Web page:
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Thursday, August 22, 2019
HomePolicyBudget Dishonesty in Washington

Budget Dishonesty in Washington

Pie chart depicting total federal spending, or government expenditure categories. (Photo: AdobeStock/GKSD/PPD)
Pie chart depicting total federal spending, or government expenditure categories. (Photo: AdobeStock/GKSD/PPD)
Pie chart depicting total federal spending, or government expenditure categories. (Photo: AdobeStock/GKSD/PPD)

Today is the 10th anniversary of International Liberty, and I was initially tempted to commemorate the day with another introspective column.

But I decided on a different focus because I just read a story that combines two things – wasteful spending and Washington dishonesty – that I don’t like.

Let’s look at the article, which was published in The Hill.

The Senate Budget Committee on Thursday approved a GOP-backed budget resolution that would allow for draconian spending cuts by reducing both defense and nondefense spending for 2020. …The Senate’s budget sticks to the legal caps for defense — falling from $716 billion to $643 billion, including off-book funds — and nondefense, which would drop from $640 billion to $542 billion. …The spending blueprint also would decrease spending on Medicaid, children’s health insurance and Affordable Care Act subsidies by $281 billion, and on Medicare by $77 billion. “…this is a disastrous budget for the middle class and working families of this country,” said Sen. Bernie Sanders(I-Vt.), the panel’s ranking member.

The Hill

I was initially semi-excited when I read the story.

After all, we desperately need “draconian spending cuts” in Washington.

But I was only “semi-excited” because I feared – based on past experience – that these supposed reduction were fake.

So I decided to look at the actual numbers in the U.S. Senate’s proposed budget.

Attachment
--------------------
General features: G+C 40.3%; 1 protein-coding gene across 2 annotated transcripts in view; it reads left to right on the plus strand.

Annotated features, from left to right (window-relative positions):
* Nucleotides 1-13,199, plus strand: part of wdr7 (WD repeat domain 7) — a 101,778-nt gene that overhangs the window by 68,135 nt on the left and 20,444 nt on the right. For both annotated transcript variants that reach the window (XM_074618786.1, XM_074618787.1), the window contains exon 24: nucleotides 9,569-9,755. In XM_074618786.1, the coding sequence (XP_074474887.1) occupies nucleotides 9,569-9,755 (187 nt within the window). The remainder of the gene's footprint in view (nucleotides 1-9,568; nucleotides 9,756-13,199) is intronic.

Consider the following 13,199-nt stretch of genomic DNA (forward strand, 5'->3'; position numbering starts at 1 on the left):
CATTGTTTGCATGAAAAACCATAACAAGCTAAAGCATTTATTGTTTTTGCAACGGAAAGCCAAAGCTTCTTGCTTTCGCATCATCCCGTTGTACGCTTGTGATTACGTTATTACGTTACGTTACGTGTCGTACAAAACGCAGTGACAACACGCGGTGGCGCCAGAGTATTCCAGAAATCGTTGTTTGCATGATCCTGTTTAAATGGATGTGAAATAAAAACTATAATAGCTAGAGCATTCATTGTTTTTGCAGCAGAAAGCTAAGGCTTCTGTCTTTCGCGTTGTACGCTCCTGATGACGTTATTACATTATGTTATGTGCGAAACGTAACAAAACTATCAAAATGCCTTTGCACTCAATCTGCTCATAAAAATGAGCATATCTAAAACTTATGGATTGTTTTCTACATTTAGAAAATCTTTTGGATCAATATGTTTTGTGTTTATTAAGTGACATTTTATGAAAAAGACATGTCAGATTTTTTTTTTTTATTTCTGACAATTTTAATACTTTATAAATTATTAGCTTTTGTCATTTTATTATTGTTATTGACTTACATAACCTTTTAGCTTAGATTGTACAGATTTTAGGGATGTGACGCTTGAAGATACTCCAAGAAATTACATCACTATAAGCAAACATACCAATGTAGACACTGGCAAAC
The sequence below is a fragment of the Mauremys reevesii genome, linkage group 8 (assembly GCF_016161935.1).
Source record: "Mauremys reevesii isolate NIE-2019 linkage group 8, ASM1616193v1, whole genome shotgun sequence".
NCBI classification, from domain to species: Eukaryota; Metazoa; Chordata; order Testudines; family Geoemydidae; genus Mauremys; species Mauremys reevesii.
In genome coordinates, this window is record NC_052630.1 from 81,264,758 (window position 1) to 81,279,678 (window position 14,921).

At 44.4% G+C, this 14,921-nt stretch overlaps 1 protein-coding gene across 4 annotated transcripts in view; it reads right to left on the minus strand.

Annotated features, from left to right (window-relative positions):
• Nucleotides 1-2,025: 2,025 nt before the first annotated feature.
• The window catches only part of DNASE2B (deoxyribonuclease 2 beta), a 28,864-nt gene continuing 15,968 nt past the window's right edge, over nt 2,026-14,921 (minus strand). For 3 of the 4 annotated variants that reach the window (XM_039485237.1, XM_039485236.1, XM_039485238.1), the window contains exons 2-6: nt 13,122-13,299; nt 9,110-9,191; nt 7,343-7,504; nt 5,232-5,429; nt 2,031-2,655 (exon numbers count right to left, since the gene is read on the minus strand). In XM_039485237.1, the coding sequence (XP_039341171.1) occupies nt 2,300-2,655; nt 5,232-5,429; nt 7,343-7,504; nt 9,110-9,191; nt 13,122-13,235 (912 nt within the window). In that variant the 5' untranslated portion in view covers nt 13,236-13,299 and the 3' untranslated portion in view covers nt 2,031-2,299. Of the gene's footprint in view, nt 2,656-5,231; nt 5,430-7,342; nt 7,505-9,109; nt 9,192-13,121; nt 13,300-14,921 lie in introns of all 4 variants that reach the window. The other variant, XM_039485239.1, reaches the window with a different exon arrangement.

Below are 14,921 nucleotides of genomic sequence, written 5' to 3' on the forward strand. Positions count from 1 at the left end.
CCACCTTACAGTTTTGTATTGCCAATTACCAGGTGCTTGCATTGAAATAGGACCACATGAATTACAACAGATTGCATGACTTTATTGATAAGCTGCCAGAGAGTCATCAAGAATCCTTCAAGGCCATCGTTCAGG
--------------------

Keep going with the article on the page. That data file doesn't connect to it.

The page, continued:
Lo and behold, my skepticism was warranted. There are zero genuine cuts. Instead, spending increases by an average of 3.5 percent annually under the Senate’s “draconian” budget plan.

Politicians claim there are “cuts” because spending levels in the Senate plan (orange line) don’t rise as fast as what would happen if spending was left on autopilot (blue line).

But this simply means that the burden of government spending won’t grow as fast as previously planned. I’ve exposed this scam in discussions with John Stossel and Judge Napolitano.

And I’ve condemned the Washington Post for playing this dishonest game as well. You also won’t be surprised that Obama used this dodgy approach.

The political elite like this dodgy game because they can pretend they are fiscal responsible while simultaneously making government bigger.

The bottom line is that politicians should be honest. If they want to argue that spending should grow 3.5 percent yearly (or even more), they should explain why Washington deserves more money.

But don’t lie to us about supposed spending cuts when the budget is expanding.

Written by
Contributing Economist

Daniel J. Mitchell is a Senior Fellow at the Cato Institute, and a top expert on tax reform and supply-side tax policy. Mitchell’s articles can be found in such publications as the Wall Street Journal, the New York Times, Investor’s Business Daily, and the Washington Times. He is the author of "The Flat Tax: Freedom, Fairness, Jobs, and Growth," and co-author of "Global Tax Revolution: The Rise of Tax Competition and the Battle to Defend It."

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